World’s make-or-break moment on vaccine inequality

World’s make-or-break moment on vaccine inequality

World’s make-or-break moment on vaccine inequality
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With low-income countries in Africa and elsewhere still imploring rich countries to stop stockpiling millions of unused COVID-19 vaccines, there are still real doubts as to whether the US and Europe will honor the promise made at this year’s G7 summit to vaccinate the world by the end of 2022.
US President Joe Biden’s administration has said that the Global North can deliver enough doses for everyone by next September’s UN General Assembly. But the gulf between the vaccine-rich and vaccine-poor has grown so vast that less than 2 percent of adults in low-income countries are fully vaccinated, compared to more than 50 percent of adults in most high-income countries. Worse, millions of doses in high-income countries are now being wasted because they are not being used in time.
For many months earlier this year, Western governments could at least say that there was not enough vaccine supply to meet global demand. But we are now producing 1.5 billion vaccines every month. As I write this, about 300 million doses of vaccines are lying unused, hoarded in warehouses or on their way to fulfill delivery contracts that have been monopolized by Western countries. As a result, the World Health Organization’s September 2021 goal of vaccinating at least 10 percent of the population in every low-income country — the basic level needed to cover health workers and the elderly — remains unrealized.
According to a major study by the research firm Airfinity, the number of unused doses will reach 1 billion by December. To put that staggering figure into perspective, it is enough to meet our year-end goal of vaccinating 40 percent of the African population.
Making matters worse, Airfinity shows that, if we do not act, 100 million unused vaccine doses will have passed their expiration dates by the end of this year. And if we cannot airlift surpluses to where they are needed on a schedule that preserves a two-month shelf life, this figure could rise to 241 million. Either way, that is near-criminal wastage.
Exaggeration comes easily to politicians. But it is no overstatement to say that, unless more vaccines, diagnostics and treatments are made available to the Global South, there could be at least 1 million more COVID-19-induced deaths over the next year.
We know that more than 100,000 lives have been saved in Britain, owing to the administration of fewer than 100 million vaccine doses. Allowing 200 million or more doses to be wasted is thus tantamount to condemning hundreds of thousands of unvaccinated people in low-income countries to unnecessary suffering or death.

Failing to transfer millions of surplus doses to those in desperate need would be a grotesque failure of the most basic test of human solidarity and decency.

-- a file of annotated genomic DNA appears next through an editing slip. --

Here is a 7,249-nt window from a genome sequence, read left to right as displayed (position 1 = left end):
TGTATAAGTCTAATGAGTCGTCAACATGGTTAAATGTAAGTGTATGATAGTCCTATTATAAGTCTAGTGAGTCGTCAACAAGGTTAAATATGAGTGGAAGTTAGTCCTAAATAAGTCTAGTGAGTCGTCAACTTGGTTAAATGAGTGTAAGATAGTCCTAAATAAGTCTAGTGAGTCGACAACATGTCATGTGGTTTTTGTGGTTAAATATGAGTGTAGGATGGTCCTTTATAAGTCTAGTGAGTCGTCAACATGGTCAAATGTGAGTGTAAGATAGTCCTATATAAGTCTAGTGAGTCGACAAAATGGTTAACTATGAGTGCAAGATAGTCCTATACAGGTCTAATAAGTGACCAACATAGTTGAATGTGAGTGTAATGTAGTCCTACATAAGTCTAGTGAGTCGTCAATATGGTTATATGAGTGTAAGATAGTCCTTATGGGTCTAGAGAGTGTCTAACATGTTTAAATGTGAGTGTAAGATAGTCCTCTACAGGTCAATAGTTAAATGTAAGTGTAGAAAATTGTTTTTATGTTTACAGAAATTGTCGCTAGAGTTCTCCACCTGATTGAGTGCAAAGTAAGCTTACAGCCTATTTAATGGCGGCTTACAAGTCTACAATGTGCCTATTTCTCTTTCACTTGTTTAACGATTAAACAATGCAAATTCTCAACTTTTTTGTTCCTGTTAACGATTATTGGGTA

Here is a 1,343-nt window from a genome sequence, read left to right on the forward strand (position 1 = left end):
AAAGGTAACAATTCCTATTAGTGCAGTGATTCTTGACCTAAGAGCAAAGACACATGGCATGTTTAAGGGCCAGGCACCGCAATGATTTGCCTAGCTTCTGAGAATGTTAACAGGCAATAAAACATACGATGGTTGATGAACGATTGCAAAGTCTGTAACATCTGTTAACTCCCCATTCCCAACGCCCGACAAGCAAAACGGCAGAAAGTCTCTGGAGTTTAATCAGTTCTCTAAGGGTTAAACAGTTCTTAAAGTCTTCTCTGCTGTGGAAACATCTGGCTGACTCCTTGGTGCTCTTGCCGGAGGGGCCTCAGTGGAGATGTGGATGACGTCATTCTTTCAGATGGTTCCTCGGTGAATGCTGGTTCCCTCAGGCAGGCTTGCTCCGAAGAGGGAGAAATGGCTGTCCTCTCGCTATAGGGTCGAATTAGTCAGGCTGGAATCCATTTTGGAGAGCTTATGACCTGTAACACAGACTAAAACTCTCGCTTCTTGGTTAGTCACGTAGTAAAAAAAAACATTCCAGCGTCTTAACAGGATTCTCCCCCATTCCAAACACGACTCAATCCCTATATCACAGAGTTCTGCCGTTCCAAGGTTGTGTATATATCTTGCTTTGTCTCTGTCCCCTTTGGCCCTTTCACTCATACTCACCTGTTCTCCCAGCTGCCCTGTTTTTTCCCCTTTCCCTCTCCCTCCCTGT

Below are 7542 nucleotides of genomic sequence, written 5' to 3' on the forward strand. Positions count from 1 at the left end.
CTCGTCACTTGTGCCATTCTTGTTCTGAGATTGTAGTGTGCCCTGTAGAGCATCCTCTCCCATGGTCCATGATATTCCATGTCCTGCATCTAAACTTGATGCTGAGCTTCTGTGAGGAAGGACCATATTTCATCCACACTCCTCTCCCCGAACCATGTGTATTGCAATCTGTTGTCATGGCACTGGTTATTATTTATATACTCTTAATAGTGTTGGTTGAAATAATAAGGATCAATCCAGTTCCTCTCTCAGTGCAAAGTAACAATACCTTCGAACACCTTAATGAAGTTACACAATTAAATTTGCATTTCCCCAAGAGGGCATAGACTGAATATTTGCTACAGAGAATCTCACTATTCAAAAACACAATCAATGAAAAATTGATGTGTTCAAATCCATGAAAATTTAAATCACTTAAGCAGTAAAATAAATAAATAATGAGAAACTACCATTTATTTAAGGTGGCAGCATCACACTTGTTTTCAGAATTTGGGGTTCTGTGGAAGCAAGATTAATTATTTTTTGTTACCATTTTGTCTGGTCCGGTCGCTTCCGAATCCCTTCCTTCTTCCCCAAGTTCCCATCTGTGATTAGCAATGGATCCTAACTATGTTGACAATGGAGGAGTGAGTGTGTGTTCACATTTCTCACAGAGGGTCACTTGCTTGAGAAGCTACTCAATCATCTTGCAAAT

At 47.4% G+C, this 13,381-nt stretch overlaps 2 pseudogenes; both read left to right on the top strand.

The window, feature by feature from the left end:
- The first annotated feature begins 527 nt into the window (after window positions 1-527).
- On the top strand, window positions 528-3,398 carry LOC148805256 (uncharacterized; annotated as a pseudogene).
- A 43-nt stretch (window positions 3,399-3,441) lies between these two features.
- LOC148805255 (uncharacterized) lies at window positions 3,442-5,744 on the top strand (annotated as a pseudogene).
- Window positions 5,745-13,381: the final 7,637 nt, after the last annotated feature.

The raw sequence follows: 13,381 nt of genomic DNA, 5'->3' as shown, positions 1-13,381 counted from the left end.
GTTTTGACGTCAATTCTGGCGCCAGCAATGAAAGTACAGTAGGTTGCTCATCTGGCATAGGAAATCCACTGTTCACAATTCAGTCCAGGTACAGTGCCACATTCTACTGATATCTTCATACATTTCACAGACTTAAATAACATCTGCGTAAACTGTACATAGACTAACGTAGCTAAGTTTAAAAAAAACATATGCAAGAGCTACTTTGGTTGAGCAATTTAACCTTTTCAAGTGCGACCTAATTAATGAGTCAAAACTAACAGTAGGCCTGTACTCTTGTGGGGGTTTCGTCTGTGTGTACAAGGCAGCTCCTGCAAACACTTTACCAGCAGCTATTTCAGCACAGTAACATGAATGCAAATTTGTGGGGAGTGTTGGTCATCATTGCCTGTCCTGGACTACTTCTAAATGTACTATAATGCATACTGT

Gordon Brown

The upshot is that during Biden’s vaccine summit on Wednesday, more lives hung in the balance than at any other peacetime gathering that I can recall. If the West does not deliver the necessary supply of vaccines to the rest of the world, low-income countries will have little reason ever to trust it again. Failing to transfer millions of surplus doses to those in desperate need would be a grotesque failure of the most basic test of human solidarity and decency.
And so for world leaders convening at the UN this month, the stakes could not be higher. We are at a make-or-break moment to mitigate the monstrous, unforgivable vaccine inequality that has prevailed so far.
The data compiled by Airfinity suggests that 200 million doses can be transferred immediately to the COVAX facility and the African Vaccine Acquisition Trust for distribution across Africa and other low-income countries. That would be enough to meet the WHO’s 10 percent target for every country. Moreover, Western countries can send the same amount of additional doses — about 200 million — to COVAX each month thereafter. That would be enough to address Africa’s deficit of nearly 500 million doses, ensuring that some 40 percent of the continent’s population is vaccinated by the end of the year, in line with the WHO’s goal.
We have seen how vaccine nationalism leads to inequality, wastage and far too many avoidable deaths. Not only is this approach self-serving; it is self-defeating. The longer the disease is allowed to spread in low-income countries, the greater the likelihood that it will develop new variants that will come back to haunt even the fully vaccinated.
This basic truth lies at the heart of pleas that have been building this week from African leaders, former heads of state and government, the Pandemic Action Network, and groups like The Elders. Nongovernmental organizations and faith leaders in the Global South have issued statements calling for immediate action to prevent an epic moral catastrophe.
In a global health crisis born of a highly infectious and communicable disease, there is no alternative to collective global action. The ongoing UNGA summit represents the rich world’s best chance to show that it means what it says.

  • Gordon Brown, a former prime minister of the UK, is UN special envoy for global education and chair of the International Commission on Financing Global Education Opportunity. Copyright: Project Syndicate
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